Before the ceremony, I had translated for Dr. Ritter during his preoperative evaluations. One of the patients, Alicia, suffered not just from arthritis, but also obesity, diabetes, and thrombosis, and we could see a large bruise above her ankle. She was scheduled to have both of her knees replaced, and despite a moment of doubt, she was cleared for surgery yesterday, the day we went to the National Palace of Culture.
I met her again today during physical therapy. The therapists I worked with had me ask her if she was ready to walk. She looked tired but ready to go. We got her to sit up, placed the walker in front of her, and told her to stand slowly.
I had already spent a day and a half assisting in physical therapy by this point, so I generally knew what to do. Patients with total joint replacements needed to push off the bed with their arms so they didn't have to rely fully on legs that, not a day before, had been cut open and fitted with new metal and plastic parts. It was very important for them to do this on their own. We were there for encouragement and direction, not to be bodies to lean on.
Alicia didn't have the same thing in mind. She struggled at first, but she kept at it because she really wanted to stand up. As she labored, she motioned for me to lean in. I thought she wanted to tell me something. Then, in what I can only attribute to strong personal will and stubbornness, she wrapped her right arm around my shoulders and tried to use me to get on her feet.
"Nononononono!" the physical therapists admonished, and I tried to explain to Alicia that she had to do it herself. I backed away, letting the therapists do their work, and Alicia rocked and pushed until she got off the bed.
And then she started crying and saying things I couldn't understand. The therapists and I were confused for a few seconds. I looked around the room, and as other patients were cheering her along, I heard more clearly "Thank God!" and other prayers as she took her first steps and tears of joy flowed down her face.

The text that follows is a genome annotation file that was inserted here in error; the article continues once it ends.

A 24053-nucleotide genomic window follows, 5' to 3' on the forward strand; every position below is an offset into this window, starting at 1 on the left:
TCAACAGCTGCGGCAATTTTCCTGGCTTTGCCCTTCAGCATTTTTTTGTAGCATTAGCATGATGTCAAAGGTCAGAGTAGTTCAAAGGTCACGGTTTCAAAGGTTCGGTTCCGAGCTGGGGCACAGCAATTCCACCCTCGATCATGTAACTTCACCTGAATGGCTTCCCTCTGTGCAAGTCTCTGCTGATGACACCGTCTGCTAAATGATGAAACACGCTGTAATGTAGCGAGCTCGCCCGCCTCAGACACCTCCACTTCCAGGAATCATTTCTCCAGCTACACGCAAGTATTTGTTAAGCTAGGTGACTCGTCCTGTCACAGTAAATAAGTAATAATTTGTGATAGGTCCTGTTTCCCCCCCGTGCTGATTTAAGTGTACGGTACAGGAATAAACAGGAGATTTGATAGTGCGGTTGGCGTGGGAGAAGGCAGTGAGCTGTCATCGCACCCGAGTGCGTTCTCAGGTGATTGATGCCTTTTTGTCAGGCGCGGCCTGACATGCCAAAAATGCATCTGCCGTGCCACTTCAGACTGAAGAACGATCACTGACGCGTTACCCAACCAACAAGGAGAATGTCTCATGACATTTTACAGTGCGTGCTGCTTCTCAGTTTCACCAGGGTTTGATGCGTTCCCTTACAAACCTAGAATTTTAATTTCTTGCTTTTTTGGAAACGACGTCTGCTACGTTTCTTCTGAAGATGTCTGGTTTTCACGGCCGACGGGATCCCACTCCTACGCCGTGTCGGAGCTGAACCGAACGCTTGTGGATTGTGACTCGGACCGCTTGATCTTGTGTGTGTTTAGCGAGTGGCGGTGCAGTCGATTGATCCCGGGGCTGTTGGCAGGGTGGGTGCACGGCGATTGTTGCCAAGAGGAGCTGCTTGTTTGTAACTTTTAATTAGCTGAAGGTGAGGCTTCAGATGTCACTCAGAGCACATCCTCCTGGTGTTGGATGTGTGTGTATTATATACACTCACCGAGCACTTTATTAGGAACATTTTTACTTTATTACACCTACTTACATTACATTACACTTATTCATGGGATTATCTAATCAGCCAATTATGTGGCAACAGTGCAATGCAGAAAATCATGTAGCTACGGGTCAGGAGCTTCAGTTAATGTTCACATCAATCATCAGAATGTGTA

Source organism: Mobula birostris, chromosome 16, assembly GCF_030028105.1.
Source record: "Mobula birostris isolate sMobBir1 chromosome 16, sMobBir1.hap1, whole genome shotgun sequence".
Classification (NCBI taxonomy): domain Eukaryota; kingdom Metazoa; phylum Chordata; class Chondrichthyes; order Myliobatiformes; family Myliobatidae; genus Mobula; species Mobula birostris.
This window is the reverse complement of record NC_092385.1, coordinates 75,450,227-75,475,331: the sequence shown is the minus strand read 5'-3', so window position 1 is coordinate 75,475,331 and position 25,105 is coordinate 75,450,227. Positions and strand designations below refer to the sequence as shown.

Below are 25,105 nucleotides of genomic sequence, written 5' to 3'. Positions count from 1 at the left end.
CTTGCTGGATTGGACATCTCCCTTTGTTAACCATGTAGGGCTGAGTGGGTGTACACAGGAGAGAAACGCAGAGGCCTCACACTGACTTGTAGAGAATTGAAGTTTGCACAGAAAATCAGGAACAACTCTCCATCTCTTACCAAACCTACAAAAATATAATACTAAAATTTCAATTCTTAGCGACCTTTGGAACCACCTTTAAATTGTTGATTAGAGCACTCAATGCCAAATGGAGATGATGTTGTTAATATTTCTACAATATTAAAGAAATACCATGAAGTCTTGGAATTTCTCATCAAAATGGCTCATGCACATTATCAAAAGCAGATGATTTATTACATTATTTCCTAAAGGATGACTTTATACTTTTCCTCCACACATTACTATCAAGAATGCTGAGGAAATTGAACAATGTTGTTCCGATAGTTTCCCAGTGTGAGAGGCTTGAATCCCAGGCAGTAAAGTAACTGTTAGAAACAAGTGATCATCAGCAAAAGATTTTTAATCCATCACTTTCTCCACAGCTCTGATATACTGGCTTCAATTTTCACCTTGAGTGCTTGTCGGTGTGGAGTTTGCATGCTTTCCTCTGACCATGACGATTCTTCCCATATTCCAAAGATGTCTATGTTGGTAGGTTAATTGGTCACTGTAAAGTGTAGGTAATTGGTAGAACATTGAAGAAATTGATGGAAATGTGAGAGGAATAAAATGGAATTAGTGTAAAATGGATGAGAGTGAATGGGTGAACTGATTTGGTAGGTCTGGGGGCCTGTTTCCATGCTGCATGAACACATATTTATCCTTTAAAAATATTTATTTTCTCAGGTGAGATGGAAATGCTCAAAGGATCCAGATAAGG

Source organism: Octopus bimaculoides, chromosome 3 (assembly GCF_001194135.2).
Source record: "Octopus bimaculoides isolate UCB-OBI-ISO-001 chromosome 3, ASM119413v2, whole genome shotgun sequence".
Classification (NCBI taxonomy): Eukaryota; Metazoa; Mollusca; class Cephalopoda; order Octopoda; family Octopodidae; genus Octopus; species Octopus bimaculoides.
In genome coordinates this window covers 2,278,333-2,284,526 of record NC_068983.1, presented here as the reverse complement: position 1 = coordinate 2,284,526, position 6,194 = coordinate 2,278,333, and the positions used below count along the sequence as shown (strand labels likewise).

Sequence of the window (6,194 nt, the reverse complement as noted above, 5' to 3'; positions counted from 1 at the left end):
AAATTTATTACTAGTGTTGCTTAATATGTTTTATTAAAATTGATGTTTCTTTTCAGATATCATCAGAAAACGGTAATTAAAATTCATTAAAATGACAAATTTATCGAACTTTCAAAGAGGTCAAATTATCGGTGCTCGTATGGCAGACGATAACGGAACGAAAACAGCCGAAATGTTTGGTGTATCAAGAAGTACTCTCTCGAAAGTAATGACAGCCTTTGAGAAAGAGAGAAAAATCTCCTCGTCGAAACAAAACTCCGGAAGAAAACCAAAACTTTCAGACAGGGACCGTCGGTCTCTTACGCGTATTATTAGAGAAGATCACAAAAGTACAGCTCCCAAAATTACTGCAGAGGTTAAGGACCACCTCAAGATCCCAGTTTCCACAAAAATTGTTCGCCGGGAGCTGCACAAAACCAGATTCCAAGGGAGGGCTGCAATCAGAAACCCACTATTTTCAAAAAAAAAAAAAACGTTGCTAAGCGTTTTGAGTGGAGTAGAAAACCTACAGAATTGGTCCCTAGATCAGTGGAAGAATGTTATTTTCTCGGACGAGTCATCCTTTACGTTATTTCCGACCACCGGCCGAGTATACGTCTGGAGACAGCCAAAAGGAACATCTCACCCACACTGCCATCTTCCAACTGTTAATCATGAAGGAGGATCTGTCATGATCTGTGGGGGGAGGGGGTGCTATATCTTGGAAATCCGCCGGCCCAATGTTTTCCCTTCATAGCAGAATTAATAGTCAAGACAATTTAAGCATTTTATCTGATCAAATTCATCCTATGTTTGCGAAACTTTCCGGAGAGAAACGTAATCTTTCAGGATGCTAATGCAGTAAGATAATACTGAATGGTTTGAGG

After walking a circle, she sat back down and tried to compose herself. She thanked and hugged the therapists, and she talked excitedly to the other patients in the room, all of whom were now watching and congratulating her. And then she pulled me back over, sat me down, and thanked me even more profusely. I'm not sure if I got it right, but judging from the other patients' reactions to both Alicia and to the sheepish expression on my face, she called me her husband. (Two hours later, I saw her talking to her real husband, so something must have gotten lost in translation. I did hear the word esposo, though; I'm sure of that.)
So, in two days, I saw profound gratefulness from both a country and a patient, as each of them took steps forward.
Alex Farris has worked as a photographer for the Indiana Daily Student and, currently, the Lafayette Journal and Courier.
Photos by Alex Farris. View more at his website.